A few weeks ago I was lamenting the lack of of a reverse proxy that understood Apache's mod_rewrite syntax.
On my server I have a bunch of thttpd processes, each running under their own UID, each listening on local ports. For example I have this running:
thttpd -C /etc/thttpd/sites.enabled/blog.steve.org.uk
This is running under the Unix-user "s-blog", with UID 1015, and thus is listening on 127.0.0.1:1015:
steve@steve:~$ id s-blog
uid=1015(s-blog) gid=1016(s-blog) groups=1016(s-blog)
steve@steve:~$ lsof -i :1015
COMMAND PID USER FD TYPE DEVICE SIZE NODE NAME
thttpd 26293 s-blog 0u IPv4 1072632 TCP localhost:1015 (LISTEN)
Anyway in front of these thttpd processes I have Apache. It does only two things:
- Expands mod_rewrite rules.
- Serves as a proxy to the back-end thttpd processes.
Yes other webservers could be run in front of these processes, and yes other webservers have their own rewrite-rule-syntax. I'm going to say "Lala lala can't hear you". Why? Because mod_rewrite is the defacto standard. It is assumed, documented, and included with a gazillion projects from wikipedia to wordpress to ...
So this weekend I decided I'd see what I needed to do to put together a simple proxy that only worked for reverse HTTP, and understood Apache's mod_rewrite rules.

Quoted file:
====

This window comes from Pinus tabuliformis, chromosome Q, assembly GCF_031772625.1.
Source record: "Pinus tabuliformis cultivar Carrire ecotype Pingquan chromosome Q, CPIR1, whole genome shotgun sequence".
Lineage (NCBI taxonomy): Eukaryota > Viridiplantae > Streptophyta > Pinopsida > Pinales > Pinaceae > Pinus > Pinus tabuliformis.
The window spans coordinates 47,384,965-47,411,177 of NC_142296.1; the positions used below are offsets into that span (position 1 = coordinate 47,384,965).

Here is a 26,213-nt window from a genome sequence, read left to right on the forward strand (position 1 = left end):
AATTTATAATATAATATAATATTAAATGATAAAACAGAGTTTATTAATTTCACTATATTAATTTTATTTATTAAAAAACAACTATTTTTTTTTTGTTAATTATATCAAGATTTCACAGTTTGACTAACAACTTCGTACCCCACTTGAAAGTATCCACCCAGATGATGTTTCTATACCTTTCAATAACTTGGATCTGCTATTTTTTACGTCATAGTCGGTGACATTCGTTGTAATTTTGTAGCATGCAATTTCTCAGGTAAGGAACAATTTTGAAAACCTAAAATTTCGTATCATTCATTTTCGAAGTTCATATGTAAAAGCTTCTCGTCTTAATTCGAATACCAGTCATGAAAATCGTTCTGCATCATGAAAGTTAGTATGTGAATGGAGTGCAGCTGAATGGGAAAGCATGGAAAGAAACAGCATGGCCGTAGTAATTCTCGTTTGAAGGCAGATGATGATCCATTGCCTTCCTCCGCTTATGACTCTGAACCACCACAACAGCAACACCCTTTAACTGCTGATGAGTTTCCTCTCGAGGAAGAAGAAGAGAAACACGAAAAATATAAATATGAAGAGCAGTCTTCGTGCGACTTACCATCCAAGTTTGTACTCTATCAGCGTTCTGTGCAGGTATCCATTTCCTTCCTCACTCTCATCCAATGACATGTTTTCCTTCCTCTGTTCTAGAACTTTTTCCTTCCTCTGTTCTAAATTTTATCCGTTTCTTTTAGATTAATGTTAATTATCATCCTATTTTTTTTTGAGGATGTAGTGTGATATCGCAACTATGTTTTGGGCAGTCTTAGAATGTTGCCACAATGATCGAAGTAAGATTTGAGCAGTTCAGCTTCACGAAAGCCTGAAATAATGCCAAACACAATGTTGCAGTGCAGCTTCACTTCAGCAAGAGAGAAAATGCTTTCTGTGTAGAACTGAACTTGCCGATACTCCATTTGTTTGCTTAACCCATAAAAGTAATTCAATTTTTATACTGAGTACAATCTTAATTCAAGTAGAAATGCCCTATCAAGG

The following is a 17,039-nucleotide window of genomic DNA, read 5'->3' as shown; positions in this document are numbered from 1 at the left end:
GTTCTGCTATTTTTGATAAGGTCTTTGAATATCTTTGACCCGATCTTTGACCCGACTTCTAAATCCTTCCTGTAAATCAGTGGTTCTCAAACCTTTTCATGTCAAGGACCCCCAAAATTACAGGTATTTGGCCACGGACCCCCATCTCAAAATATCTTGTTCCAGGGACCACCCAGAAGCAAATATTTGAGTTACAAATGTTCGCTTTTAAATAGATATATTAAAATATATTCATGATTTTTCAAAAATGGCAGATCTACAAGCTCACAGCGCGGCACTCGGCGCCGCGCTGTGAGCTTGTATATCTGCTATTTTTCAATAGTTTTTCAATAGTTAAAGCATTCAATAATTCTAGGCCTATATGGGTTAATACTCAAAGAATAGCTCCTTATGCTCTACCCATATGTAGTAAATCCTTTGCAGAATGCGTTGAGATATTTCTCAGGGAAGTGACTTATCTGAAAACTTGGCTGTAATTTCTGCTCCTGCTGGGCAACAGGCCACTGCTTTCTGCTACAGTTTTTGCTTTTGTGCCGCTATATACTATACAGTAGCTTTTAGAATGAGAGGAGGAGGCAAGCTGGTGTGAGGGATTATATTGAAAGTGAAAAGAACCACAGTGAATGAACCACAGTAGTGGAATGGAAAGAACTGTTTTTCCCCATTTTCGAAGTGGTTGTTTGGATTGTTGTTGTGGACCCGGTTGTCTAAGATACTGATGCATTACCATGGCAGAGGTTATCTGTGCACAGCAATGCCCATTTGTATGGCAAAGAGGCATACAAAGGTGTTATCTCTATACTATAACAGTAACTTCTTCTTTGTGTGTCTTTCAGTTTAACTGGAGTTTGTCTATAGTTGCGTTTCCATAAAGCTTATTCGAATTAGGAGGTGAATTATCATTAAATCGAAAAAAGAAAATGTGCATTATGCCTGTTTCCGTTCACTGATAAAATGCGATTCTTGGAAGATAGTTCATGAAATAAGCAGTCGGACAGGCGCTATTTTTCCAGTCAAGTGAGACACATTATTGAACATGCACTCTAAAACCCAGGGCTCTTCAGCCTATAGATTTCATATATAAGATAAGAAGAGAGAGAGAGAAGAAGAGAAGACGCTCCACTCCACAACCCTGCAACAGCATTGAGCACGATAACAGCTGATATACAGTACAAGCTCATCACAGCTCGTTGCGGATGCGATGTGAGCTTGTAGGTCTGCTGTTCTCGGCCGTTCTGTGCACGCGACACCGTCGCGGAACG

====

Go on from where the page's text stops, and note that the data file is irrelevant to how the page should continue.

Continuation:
I figure there are three main parts to such a beast:
- Be a network server
Parse configuration file, accept connections, use fork(), libevevent(), or similar such that you ultimately receive HTTP requests..
- Process HTTP Requests, rewriting as required
Once you have a parsed HTTP-request you need to test against each rule for the appropriate destination domain. Rewriting the request as appopriate.
Send your (potentially modified) request to the back-end, and then send the response back to the client.
Thus far I've written code which takes this:
GET /etc/passwd?root=1 HTTP/1.0
Then turns it into this:
* Path being requested. "/index.html", etc.
* Query string
* Method being requested "GET/POST/PUT/DELETE/HEAD/etc".
* A linked list of headers such as "Referer: foo",
* "Connection: close"
struct http_headers *headers;
There are methods for turning that back to a string, (so that you can send it on to the back-end), finding headers such as "Referer:", and so on.
The parser is pretty minimal C and takes only a "char *buffer" to operate on. It has survived a lot of malicious input, as proved by a whole bunch of test cases.
My next job is to code up the mod_rewrite rule-processor to apply a bunch of rules to one of these objects - updating the struct as we go. Assuming that I can get that part written cleanly over the next week or two then I'll be happy and can proceed to write the networking parts of the code - both the initial accepting, and the proxying to the back-end.
In terms of configuration I'm going to assume something like:
/etc/proxy/global.conf : Global directives.
/etc/proxy/steve.org.uk/back-end : Will contain 127.0.0.1:1019
/etc/proxy/steve.org.uk/rewrite.conf : Will contain the domain-wide rules
/etc/proxy/blog.steve.org.uk/back-end : Will contain 127.0.0.1:1015
/etc/proxy/blog.steve.org.uk/rewrite.conf : Will contain the domain-wide rules
That seems both sane & logical to me.
ObQuote: "I shall control the fate of the world... " - Day Watch.
ObRandom: Coding in C is pleasant again.